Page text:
Euro Area: ECB stands pat in October; points to December meeting for further easing
On 29 October, the European Central Bank (ECB) decided to maintain rates on the main refinancing operations, the marginal lending facility and the deposit facility unchanged at their all-time lows of 0.00%, 0.25% and -0.50%, respectively. The Bank also reaffirmed its emergency quantitative easing program, leaving the size unchanged at a total of EUR 1,350 billion, and confirmed that the purchases will be conducted “in a flexible manner over time, across asset classes and among jurisdictions” in order to guarantee the smooth transmission of monetary policy. Moreover, it stated that it may take additional steps to support the economy at its next meeting in December, when new macroeconomic projections will be made available.
The Bank left its expansionary monetary policy stance unchanged in order to continue supporting activity. The economy contracted in the second quarter as it felt the full brunt of Covid-19-related restrictions, and seemingly rebounded strongly in the third quarter, benefiting from the gradual easing of restrictions and supported by loose fiscal and monetary policies. However, available indicators point to a clear loss of momentum at the beginning of Q4, and the recent tightening of containment measures throughout Europe amid surging Covid-19 cases will most likely put a brake on the recovery. Meanwhile, annual prices fell at the sharpest pace in over four years in September and are expected to keep falling over the coming months.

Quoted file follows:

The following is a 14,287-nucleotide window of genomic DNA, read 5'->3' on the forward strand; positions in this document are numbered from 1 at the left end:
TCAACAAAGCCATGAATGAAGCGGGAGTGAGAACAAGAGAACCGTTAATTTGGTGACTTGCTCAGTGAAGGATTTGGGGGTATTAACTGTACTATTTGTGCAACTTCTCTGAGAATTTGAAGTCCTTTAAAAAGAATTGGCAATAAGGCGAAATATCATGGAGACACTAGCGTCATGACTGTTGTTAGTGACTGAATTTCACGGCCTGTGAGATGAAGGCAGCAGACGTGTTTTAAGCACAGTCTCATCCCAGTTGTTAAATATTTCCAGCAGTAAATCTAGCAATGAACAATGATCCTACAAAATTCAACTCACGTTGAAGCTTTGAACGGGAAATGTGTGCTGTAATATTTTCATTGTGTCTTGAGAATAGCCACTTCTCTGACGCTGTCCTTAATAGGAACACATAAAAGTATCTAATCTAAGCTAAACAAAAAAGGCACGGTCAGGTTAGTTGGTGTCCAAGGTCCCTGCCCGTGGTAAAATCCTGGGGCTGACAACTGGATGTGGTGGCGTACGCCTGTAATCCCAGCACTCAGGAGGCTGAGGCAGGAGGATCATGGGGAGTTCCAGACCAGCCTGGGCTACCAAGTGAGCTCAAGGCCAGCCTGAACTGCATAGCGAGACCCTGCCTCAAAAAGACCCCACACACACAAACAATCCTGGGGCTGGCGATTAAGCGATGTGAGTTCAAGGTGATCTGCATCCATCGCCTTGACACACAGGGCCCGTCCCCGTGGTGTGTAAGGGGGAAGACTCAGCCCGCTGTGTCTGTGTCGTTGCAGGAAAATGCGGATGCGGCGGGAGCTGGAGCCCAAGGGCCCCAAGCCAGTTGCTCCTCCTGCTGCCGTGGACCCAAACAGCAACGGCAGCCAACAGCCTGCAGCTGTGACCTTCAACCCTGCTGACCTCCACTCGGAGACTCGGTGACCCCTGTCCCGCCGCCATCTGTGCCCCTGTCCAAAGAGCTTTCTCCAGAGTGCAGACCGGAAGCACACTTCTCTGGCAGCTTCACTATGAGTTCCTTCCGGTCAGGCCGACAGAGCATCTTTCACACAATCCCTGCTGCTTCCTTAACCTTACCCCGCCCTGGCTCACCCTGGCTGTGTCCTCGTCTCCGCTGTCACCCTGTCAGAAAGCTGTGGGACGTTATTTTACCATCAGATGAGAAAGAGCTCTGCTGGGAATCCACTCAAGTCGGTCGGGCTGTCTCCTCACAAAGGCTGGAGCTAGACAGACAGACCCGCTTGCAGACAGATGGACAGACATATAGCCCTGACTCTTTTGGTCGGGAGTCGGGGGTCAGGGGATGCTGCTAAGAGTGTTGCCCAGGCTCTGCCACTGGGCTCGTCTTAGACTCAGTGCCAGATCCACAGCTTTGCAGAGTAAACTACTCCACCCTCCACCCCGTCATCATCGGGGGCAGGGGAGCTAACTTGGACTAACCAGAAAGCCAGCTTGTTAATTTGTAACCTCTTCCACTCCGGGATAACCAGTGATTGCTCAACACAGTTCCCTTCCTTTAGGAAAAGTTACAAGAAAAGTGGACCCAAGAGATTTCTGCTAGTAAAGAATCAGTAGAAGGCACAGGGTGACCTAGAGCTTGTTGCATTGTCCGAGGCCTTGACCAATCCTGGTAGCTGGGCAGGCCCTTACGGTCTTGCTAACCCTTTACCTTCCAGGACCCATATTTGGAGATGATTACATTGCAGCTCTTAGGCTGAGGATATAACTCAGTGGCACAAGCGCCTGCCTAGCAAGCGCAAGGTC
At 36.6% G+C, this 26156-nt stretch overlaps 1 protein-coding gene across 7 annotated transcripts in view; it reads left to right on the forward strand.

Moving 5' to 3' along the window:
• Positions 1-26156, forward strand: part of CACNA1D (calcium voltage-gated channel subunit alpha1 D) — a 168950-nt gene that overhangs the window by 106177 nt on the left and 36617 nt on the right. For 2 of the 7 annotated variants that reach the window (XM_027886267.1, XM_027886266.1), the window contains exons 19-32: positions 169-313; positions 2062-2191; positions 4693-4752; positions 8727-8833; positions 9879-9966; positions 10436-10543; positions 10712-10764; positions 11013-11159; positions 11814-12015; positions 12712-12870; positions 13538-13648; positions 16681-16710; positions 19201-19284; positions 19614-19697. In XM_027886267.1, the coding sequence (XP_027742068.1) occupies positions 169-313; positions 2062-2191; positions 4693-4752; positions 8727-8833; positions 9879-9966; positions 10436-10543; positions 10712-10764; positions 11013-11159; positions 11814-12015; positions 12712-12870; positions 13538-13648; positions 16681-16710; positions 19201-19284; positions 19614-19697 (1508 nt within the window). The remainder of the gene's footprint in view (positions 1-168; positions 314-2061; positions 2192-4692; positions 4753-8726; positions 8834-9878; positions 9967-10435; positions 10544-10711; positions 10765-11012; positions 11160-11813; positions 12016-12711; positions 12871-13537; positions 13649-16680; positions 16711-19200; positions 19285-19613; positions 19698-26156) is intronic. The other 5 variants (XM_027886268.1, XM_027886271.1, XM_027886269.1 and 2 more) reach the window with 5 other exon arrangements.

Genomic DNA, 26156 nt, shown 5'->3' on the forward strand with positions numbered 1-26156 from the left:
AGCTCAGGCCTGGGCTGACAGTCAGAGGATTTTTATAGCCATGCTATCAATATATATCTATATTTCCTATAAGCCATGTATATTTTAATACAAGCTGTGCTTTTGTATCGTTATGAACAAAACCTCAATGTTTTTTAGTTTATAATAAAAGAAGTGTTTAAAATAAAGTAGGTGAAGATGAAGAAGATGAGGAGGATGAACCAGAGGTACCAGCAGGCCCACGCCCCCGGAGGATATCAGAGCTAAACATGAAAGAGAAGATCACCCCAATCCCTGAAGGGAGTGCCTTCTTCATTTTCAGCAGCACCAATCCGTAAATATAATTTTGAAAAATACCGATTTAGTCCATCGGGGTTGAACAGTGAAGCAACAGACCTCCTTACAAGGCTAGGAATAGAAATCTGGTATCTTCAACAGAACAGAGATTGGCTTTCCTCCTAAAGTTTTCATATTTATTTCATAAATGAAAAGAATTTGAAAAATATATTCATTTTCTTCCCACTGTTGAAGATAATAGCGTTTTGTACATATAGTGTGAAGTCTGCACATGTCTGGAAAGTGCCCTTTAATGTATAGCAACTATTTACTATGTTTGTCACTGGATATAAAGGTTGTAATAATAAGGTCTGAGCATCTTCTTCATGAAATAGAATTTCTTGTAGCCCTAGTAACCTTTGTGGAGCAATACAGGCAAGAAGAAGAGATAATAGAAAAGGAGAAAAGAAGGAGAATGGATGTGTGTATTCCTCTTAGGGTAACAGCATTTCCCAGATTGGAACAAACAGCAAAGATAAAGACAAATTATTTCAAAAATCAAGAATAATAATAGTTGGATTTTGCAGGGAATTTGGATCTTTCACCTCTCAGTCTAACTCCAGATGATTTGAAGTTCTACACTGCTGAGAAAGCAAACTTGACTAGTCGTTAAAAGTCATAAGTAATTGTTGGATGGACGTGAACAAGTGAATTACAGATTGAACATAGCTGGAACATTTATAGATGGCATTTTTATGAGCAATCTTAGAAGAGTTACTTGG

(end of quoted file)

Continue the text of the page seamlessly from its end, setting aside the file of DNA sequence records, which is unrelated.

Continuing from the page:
Against this backdrop, although the Bank decided to stand pat, it signaled it could take additional measures and “recalibrate its instruments, as appropriate, to respond to the unfolding situation” at December’s meeting, when a “new round of Eurosystem staff macroeconomic projections […] will allow a thorough reassessment of the economic outlook and the balance of risks”. At the same time, ECB President Christine Lagarde once again stressed that a coordinated fiscal response to the crisis remains crucial, although she also reiterated that fiscal measures should be targeted and temporary, to ensure medium-term fiscal sustainability.
Commenting on the latest ECB decision, Carsten Brzeski, chief Eurozone economist at ING, noted:
“All in all, today’s ECB meeting follows a good old ECB tradition to first assess all the facts and jump the gun. Still, Christine Lagarde surprised with more dovishness and determination than expected, posing the only question if the ECB agrees on the need to act in December, why didn’t they act already today? Here is the answer: Had the ECB meeting taken place not one day but one week after the lockdown announcements in France and Germany, the outcome of the meeting would probably have been different.”